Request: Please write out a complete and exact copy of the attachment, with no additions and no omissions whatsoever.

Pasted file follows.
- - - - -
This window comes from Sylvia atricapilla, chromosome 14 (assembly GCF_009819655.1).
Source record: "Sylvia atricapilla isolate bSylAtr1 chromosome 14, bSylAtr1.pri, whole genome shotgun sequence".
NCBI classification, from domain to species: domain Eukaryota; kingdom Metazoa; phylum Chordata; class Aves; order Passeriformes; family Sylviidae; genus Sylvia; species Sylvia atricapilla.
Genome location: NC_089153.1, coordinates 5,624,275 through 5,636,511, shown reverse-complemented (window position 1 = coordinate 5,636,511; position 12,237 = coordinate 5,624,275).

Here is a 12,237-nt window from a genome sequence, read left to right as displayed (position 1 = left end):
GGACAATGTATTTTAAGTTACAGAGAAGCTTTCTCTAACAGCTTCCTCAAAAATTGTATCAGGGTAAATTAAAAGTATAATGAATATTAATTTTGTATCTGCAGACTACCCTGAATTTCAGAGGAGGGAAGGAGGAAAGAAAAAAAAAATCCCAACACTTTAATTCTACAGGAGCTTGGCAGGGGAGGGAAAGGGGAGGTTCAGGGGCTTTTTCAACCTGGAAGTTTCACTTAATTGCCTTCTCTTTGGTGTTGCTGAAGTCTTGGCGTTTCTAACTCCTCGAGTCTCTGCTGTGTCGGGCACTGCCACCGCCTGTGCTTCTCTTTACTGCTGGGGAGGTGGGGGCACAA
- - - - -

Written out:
This window comes from Sylvia atricapilla, chromosome 14 (assembly GCF_009819655.1).
Source record: "Sylvia atricapilla isolate bSylAtr1 chromosome 14, bSylAtr1.pri, whole genome shotgun sequence".
NCBI classification, from domain to species: domain Eukaryota; kingdom Metazoa; phylum Chordata; class Aves; order Passeriformes; family Sylviidae; genus Sylvia; species Sylvia atricapilla.
Genome location: NC_089153.1, coordinates 5,624,275 through 5,636,511, shown reverse-complemented (window position 1 = coordinate 5,636,511; position 12,237 = coordinate 5,624,275).

Here is a 12,237-nt window from a genome sequence, read left to right as displayed (position 1 = left end):
GGACAATGTATTTTAAGTTACAGAGAAGCTTTCTCTAACAGCTTCCTCAAAAATTGTATCAGGGTAAATTAAAAGTATAATGAATATTAATTTTGTATCTGCAGACTACCCTGAATTTCAGAGGAGGGAAGGAGGAAAGAAAAAAAAAATCCCAACACTTTAATTCTACAGGAGCTTGGCAGGGGAGGGAAAGGGGAGGTTCAGGGGCTTTTTCAACCTGGAAGTTTCACTTAATTGCCTTCTCTTTGGTGTTGCTGAAGTCTTGGCGTTTCTAACTCCTCGAGTCTCTGCTGTGTCGGGCACTGCCACCGCCTGTGCTTCTCTTTACTGCTGGGGAGGTGGGGGCACAA